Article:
Obama Poised For Showdown With Republicans Over Deficit Spending
President Barack Obama told supporters over the weekend that his number one priority, this year and beyond, is to keep the county’s sluggish economy continuing on the path toward recovery.
It’s a goal that both the president and Republican leaders share. Yet the contrasting ideas of how to achieve it and what it means for our nation’s $1.2 trillion deficit threatens to grind the federal government to a halt.
Obama said, in a video preview of his State of the Union address Tuesday, that he was looking to “deal with our debt and deficit in a responsible way.” While no official numbers have been put forward yet by the president’s economic team, insiders expect that he will keep many stimulus programs, such as Pell grants and a high-speed rail system, well funded.
It fits with his theme of investing in education and technology to aggressively compete in the global economy. But it also may mean increased spending in those areas.
Republicans, riding a wave of voter support in last November’s election, have ridiculed any proposal that doesn’t resemble an across-the-board cut.
“The American public, as one pundit put it, issued a massive restraining order, and I don't think we're going to go in that direction [increased spending] any longer,” said Mitch McConnell, the top Republican in the Senate.
The earliest roadblock to any spending plans could come in late spring when Obama will ask Congress to raise the ceiling of the national debt. Currently the county’s debt is $14 trillion and expected to surpass the previously set limit of $14.2 trillion.
This action of raising the limit, which is a fairly routine, non-voting resolution, has been a rallying cry to many Tea Party leaders. Republicans, who feel indebted to the grassroots, anti-spending movement, have threatened to stand in the way should they disagree with the president’s spending plan.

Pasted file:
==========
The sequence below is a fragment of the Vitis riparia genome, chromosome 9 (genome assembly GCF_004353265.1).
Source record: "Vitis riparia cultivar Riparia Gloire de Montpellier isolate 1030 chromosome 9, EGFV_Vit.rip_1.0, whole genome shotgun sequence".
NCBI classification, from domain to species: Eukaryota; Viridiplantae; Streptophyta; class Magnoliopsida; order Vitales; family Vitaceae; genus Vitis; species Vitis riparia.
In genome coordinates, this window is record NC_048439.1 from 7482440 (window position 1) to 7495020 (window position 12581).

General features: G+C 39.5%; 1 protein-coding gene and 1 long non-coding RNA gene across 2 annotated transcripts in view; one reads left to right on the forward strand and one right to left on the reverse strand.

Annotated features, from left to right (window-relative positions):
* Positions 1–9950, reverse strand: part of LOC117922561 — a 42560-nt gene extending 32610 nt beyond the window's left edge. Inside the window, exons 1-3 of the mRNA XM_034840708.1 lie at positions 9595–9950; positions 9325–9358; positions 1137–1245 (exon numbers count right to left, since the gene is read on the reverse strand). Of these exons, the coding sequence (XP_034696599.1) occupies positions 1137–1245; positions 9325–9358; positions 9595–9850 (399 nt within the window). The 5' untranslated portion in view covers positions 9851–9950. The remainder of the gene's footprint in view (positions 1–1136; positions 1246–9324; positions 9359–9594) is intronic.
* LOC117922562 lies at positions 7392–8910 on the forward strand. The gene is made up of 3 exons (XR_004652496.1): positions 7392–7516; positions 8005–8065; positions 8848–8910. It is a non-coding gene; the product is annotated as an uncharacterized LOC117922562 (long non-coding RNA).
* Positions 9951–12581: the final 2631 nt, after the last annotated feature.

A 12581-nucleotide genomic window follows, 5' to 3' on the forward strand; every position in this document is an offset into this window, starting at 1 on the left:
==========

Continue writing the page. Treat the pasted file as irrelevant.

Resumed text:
“Republicans are not going to vote for this increase in the debt limit unless there are serious spending cuts and reforms,” said House Majority Leader Eric Cantor (R-Va.).
Both parties have agreed that spending cuts are necessary to fight a ballooning deficit. The harsh realities of its consequences has convinced sides to take unfamiliar postures.
The president’s bipartisan deficit commission recommended that Medicare and Social Security undergo major restructuring. Some Democratic leaders have supported this idea and proposed cutting Social Security benefits.
Likewise, Republicans advocating a “cut everything” mentality have been forced to deal with the possibility of reducing the defense budget—something they’ve been loath to do in the past.
Still, the president along with Democrats say that they are foremost committed to advancing the American economy.
“We can’t be so laser-focused on the deficit that we ignore the obvious, that we are still in a recession,” said Senator Dick Durbin (D-Ill.).
For more from Neon Tommy's special series examining Obama at the midpoint of his first term, click here.
Reach Tom Dotan here.